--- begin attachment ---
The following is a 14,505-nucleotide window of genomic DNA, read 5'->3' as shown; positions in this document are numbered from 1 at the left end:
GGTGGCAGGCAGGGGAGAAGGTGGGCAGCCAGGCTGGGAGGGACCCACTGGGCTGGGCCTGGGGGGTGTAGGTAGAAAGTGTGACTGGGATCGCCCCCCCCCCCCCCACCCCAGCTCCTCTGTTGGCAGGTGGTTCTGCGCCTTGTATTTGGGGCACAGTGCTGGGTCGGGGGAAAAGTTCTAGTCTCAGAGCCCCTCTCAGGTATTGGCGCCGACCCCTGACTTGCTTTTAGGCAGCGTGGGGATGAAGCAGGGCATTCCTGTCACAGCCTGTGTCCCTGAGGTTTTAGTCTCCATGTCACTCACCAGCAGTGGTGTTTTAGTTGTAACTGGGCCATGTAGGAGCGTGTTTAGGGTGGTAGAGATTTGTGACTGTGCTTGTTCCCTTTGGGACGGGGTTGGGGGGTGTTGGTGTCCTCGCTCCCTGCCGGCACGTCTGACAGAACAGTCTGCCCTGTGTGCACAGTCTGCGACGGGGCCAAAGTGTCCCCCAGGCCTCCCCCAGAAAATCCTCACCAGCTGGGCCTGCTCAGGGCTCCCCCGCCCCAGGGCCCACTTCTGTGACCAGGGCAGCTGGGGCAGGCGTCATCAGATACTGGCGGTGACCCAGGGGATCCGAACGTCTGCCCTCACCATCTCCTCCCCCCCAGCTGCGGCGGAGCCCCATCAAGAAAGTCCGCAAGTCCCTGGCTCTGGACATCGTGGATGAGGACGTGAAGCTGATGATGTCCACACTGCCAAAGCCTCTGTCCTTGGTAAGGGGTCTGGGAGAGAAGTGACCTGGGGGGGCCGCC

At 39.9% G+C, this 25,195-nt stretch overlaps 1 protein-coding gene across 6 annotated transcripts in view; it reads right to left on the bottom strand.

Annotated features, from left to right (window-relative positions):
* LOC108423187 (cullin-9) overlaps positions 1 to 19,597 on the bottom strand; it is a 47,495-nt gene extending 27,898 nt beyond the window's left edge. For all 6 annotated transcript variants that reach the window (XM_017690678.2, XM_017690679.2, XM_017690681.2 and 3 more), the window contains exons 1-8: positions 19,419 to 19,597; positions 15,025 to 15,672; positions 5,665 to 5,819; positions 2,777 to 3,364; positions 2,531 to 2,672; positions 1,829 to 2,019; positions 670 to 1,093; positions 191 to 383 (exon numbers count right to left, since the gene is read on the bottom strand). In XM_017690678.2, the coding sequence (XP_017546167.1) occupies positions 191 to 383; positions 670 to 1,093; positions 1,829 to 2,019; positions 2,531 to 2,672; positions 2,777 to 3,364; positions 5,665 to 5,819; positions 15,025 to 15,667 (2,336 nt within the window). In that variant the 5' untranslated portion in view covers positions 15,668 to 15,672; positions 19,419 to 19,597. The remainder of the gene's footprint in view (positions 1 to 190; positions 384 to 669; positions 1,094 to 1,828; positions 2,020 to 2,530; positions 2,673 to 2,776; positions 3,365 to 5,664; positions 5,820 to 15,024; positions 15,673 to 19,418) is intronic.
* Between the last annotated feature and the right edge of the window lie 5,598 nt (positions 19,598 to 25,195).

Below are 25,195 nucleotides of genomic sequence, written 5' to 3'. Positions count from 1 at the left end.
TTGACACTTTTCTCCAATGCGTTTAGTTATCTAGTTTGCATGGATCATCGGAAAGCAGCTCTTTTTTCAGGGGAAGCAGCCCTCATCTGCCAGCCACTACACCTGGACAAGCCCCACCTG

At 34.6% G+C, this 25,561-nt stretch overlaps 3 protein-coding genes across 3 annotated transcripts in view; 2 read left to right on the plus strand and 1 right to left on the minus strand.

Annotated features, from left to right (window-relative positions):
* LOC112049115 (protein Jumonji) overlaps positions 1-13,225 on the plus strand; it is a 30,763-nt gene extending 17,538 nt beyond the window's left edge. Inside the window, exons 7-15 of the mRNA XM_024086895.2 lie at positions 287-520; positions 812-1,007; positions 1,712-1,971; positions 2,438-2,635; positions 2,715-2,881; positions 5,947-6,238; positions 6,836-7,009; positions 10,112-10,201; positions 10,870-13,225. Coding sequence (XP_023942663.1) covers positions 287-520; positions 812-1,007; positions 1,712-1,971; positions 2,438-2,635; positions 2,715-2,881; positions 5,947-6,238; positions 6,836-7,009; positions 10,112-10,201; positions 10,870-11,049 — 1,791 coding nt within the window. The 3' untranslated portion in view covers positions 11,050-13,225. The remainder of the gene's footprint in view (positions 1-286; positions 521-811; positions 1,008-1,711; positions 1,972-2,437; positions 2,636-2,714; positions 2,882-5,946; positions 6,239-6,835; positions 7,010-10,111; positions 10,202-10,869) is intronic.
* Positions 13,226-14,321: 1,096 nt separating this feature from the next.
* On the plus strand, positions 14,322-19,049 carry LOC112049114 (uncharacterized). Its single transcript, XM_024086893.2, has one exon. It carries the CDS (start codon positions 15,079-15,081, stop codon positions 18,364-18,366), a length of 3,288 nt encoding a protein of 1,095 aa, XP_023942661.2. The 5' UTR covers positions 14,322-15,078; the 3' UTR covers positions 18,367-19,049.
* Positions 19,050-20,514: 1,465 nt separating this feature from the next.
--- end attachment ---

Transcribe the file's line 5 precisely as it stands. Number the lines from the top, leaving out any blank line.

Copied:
* LOC108423187 (cullin-9) overlaps positions 1 to 19,597 on the bottom strand; it is a 47,495-nt gene extending 27,898 nt beyond the window's left edge. For all 6 annotated transcript variants that reach the window (XM_017690678.2, XM_017690679.2, XM_017690681.2 and 3 more), the window contains exons 1-8: positions 19,419 to 19,597; positions 15,025 to 15,672; positions 5,665 to 5,819; positions 2,777 to 3,364; positions 2,531 to 2,672; positions 1,829 to 2,019; positions 670 to 1,093; positions 191 to 383 (exon numbers count right to left, since the gene is read on the bottom strand). In XM_017690678.2, the coding sequence (XP_017546167.1) occupies positions 191 to 383; positions 670 to 1,093; positions 1,829 to 2,019; positions 2,531 to 2,672; positions 2,777 to 3,364; positions 5,665 to 5,819; positions 15,025 to 15,667 (2,336 nt within the window). In that variant the 5' untranslated portion in view covers positions 15,668 to 15,672; positions 19,419 to 19,597. The remainder of the gene's footprint in view (positions 1 to 190; positions 384 to 669; positions 1,094 to 1,828; positions 2,020 to 2,530; positions 2,673 to 2,776; positions 3,365 to 5,664; positions 5,820 to 15,024; positions 15,673 to 19,418) is intronic.